From Melanie Ward

02 Feb - 31 Mar 2017









And when I wake in the middle of the night I see small lights, they flicker and come and go. Or they’re larger and they linger like that of a fairy, floating, gliding through the air. Or they creep and stalk something, then fade as though they were never there. They could be fireflies, or the eyes of a cat, or a man with a torchlight. The jungle is a magical place, but it can play tricks with your mind. It is hard to see what is real in the darkness.

Morning brings about a different world when the sun rises and the jungle awakens. The low rumbling, alike to a lions roar, echoes through the trees as the Howler monkeys wake and compete with the sounds of the Brown Titi monkeys who call back and forth between the males and females. If you’re lucky and quiet you may even catch a glimpse of them outside your room, which has no windows and no ceiling, only a high shared roof between the rooms. This is freedom. This is getting back to nature.

From the tower you can observe the parrots and macaws flying overhead at a height above the canopy. You can look down on the monkeys playing below, away from the bullet ants and wandering spiders, photographing the sunrises and sunsets. Everyday brings a new creature, even if they’re a different beetle, another bird, the novelty is refreshing and inspiring. Trees are abundant and everywhere, fighting for survival. Some fall down, whilst others grow and replace them. Brazil nut trees, Ceiba trees, strangler figs, all merge with vines, orchids and medicinal plants; the list is endless.
Daily walks to spot the harpy eagle or boat rides to visit lakes give sightings of piranhas and giant otters, or the clay licks where the parrots and macaws noisily gather en mass, but nothing can prepare you for the rare sighting of a jaguar as it disappears along the riverbank into the undergrowth.

One week the river is fast flowing and full of debris, the white caimans are rarely seen at this time, unlike the mosquitoes who will always find me no matter where I am. I feel safe confined within my mosquito net at night. The creepy crawlies can’t reach me here.

It is wet season and some days are just filled with rain. There is a calm and beauty to the sound. Regrowth and regeneration will follow. The present is forever changing.










From Rebecca Molloy

01 Mar - 31 Mar 2017


Image: Video still: ‘Where there are Females there are Flowers” 2017




Text: Where there are Females there are Flowers

Swinging in a hammock in the Amazon Rainforest, within a lacquered wooden lodge, surrounded by mosquitoes, thick swelling heat and lush vegetation... I still have access to the internet. I am inside and outside of nature all at once.

Our devices are absurd objects that have become a part of us, we keep them close to our bodies and yet they encourage us to view ourselves from an external perspective. Perhaps we are more aware of being surveyed than we are of the feelings of our own bodies.

Everything in nature develops gradually, step by step and organically. Tarmac, television screens, office cubicles and glazed doughnuts are the materials of our time and we are growing with them:

Once upon a time there were bodies that worshipped plants. These plants provided these bodies with sustenance, minerals, nutrients and life. These plants were sacred, they were nurturing, healing, powerful and plentiful. But now instead of growing and anchoring themselves into the ground, these plants are potted and placed next to television screens or on top of refrigerators. They are exotic and homely all at once.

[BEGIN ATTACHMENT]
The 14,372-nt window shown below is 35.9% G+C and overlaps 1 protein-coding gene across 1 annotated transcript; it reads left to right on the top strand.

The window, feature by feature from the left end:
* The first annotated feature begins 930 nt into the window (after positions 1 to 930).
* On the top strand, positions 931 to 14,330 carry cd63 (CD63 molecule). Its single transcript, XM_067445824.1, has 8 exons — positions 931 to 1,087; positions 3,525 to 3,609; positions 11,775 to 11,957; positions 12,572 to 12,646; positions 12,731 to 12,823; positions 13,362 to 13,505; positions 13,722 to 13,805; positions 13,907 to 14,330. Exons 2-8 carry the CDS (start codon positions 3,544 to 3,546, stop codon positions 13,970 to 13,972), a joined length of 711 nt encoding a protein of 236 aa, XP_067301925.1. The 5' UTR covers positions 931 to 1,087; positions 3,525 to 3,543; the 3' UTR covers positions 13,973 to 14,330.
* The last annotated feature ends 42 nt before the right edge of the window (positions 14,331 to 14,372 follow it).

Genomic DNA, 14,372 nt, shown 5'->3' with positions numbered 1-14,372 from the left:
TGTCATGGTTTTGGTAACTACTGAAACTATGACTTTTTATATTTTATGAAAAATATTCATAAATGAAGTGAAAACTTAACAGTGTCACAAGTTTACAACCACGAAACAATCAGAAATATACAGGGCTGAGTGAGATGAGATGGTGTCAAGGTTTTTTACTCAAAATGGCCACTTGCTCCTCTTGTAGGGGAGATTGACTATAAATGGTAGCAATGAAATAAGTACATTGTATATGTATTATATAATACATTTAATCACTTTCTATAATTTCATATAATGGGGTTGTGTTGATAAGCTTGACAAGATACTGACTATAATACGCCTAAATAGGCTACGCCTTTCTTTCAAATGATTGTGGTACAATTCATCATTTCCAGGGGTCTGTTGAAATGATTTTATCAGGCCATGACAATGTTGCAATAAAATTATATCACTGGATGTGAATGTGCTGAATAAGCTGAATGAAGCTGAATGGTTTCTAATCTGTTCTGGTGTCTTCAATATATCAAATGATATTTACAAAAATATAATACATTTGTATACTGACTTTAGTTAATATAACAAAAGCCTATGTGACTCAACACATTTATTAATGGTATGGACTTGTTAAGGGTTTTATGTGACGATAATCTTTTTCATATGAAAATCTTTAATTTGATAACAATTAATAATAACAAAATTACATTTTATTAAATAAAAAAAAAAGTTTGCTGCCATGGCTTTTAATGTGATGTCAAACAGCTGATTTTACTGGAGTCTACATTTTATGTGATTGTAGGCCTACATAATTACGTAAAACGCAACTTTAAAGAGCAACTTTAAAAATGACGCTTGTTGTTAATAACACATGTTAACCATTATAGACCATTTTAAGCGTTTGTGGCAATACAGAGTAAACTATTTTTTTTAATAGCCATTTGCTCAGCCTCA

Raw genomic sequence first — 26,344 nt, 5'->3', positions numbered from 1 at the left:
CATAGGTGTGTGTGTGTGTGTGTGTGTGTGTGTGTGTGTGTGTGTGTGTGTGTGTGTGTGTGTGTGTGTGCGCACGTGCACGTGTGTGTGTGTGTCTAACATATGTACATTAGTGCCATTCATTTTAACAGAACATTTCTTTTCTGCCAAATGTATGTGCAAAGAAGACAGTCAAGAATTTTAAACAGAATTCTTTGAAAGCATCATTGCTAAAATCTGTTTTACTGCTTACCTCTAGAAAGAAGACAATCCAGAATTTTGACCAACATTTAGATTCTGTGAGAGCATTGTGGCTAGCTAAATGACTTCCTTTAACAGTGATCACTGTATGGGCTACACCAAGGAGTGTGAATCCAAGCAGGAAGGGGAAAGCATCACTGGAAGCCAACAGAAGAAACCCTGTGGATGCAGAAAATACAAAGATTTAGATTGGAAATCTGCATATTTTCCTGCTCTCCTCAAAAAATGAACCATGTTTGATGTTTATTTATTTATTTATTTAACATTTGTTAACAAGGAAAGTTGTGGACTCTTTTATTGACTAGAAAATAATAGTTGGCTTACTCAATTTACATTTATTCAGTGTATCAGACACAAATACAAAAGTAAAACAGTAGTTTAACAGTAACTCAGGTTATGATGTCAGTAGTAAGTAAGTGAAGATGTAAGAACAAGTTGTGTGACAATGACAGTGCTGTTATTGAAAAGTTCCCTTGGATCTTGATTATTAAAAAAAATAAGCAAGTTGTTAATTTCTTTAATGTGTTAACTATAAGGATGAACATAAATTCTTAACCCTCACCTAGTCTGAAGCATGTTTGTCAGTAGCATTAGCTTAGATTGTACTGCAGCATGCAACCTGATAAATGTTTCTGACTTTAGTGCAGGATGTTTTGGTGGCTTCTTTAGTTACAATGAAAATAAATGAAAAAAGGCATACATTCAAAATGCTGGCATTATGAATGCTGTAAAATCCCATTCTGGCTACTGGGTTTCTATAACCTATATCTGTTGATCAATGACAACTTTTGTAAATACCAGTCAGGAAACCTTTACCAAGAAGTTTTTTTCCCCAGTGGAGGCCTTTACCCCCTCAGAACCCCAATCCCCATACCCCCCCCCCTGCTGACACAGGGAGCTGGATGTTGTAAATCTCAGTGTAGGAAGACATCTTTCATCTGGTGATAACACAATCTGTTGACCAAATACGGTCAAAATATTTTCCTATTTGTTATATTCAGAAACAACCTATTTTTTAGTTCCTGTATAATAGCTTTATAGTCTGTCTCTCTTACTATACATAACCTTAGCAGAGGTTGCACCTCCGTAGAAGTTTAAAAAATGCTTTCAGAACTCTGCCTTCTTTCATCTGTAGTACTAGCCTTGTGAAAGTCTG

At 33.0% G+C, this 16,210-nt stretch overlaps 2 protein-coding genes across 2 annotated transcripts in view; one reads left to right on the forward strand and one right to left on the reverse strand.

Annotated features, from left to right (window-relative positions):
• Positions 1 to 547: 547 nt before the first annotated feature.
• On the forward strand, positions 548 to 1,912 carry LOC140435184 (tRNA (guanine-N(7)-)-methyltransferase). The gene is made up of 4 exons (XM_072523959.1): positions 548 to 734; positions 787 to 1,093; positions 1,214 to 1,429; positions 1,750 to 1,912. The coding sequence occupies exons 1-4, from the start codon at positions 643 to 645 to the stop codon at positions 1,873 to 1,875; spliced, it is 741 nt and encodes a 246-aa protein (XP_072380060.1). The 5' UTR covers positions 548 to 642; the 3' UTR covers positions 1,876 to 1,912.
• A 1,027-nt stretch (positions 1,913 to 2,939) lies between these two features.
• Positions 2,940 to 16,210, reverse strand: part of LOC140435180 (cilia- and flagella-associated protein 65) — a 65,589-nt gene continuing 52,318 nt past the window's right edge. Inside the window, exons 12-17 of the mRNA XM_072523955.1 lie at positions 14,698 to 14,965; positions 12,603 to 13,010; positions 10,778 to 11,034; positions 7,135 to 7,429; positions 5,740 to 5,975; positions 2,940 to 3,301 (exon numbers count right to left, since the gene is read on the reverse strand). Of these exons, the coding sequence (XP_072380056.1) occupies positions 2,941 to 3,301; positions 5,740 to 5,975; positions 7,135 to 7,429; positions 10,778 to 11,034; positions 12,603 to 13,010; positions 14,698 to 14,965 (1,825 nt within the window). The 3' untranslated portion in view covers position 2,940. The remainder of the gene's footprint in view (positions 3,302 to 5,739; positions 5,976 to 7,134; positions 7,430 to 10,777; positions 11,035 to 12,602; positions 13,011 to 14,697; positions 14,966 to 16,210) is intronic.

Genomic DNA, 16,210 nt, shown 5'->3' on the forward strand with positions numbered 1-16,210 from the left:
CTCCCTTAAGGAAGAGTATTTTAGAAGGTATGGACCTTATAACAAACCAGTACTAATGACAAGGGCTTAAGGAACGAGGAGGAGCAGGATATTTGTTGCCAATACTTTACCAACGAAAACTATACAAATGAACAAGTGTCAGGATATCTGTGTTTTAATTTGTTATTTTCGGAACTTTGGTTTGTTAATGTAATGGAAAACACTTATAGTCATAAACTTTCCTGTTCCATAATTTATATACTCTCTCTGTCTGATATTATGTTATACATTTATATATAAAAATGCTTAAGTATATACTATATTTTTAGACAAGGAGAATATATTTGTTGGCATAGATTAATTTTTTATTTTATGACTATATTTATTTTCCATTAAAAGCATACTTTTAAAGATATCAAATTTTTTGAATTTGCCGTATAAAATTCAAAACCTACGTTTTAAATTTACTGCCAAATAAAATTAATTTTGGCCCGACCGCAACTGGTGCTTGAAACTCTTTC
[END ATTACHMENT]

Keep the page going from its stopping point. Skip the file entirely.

When we put our hands in soil, dopamine is released in the brain. This is so that when we need to go out and gather food, we feel good about the action, ensuring that we will survive another day in the wilds of the world. The same release of chemicals happens when we receive likes on Instagram.

Once upon a time there were bodies that came from Mars and bodies that came from Venus. At times these bodies were unified, seamlessly harmonious and synchronised, but for the most part they were divided by their physical attributes and chemical makeup. It was hard to know whether these bodies behaved differently to each other because they were conditioned to, because they wanted to or because they had to. 

You will never see yourself fully in three dimensions. Only others will. You will only ever know yourself as an image, through the screens, mirrors and reflections of the world. Perhaps it is more important to feel and be in your body than it is to think about it. 

Once upon a time in the future there will be bodies that are able to suck up heat from the tarmac of the ground and modern materials will move through the layers of the skin to give them pleasure and strength. These bodies will spend time worshiping the digital world as if it were the sun and bearer of life. This world is the wildest of them all, it has the greatest calm and the greatest power as for the first time ever bodies are not separated by their physical constraints, instead they merge with each other, themselves and technology freely. 

In this world there is no gratification in having too much. Be it objects or images there is potency in everything. In this world images are protected and sacred, images are made with quietness, dignity and respect.   

Once upon a time in the future there will be bodies that sweep up the garden of the jungle in order to make way for the worship of the screen.

Everything in nature develops gradually, step by step and organically. Tarmac, television screens, office cubicles and glazed doughnuts are the materials of our time and we are growing with them.

Once upon a time in the future, life will be a journey of feeling.


Video and text made in the jungle by Rebecca Molloy, April 2017.